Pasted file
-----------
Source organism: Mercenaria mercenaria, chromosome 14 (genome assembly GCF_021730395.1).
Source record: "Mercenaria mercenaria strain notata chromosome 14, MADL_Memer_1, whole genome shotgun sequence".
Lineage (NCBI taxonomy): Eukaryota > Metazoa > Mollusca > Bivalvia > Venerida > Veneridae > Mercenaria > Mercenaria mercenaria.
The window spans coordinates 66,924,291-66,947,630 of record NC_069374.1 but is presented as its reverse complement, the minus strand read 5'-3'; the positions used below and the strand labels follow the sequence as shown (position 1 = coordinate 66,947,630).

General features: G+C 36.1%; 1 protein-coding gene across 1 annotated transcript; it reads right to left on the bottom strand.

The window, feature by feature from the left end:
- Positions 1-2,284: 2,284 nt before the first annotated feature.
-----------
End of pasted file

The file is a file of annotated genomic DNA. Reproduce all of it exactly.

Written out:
Source organism: Mercenaria mercenaria, chromosome 14 (genome assembly GCF_021730395.1).
Source record: "Mercenaria mercenaria strain notata chromosome 14, MADL_Memer_1, whole genome shotgun sequence".
Lineage (NCBI taxonomy): Eukaryota > Metazoa > Mollusca > Bivalvia > Venerida > Veneridae > Mercenaria > Mercenaria mercenaria.
The window spans coordinates 66,924,291-66,947,630 of record NC_069374.1 but is presented as its reverse complement, the minus strand read 5'-3'; the positions used below and the strand labels follow the sequence as shown (position 1 = coordinate 66,947,630).

General features: G+C 36.1%; 1 protein-coding gene across 1 annotated transcript; it reads right to left on the bottom strand.

The window, feature by feature from the left end:
- Positions 1-2,284: 2,284 nt before the first annotated feature.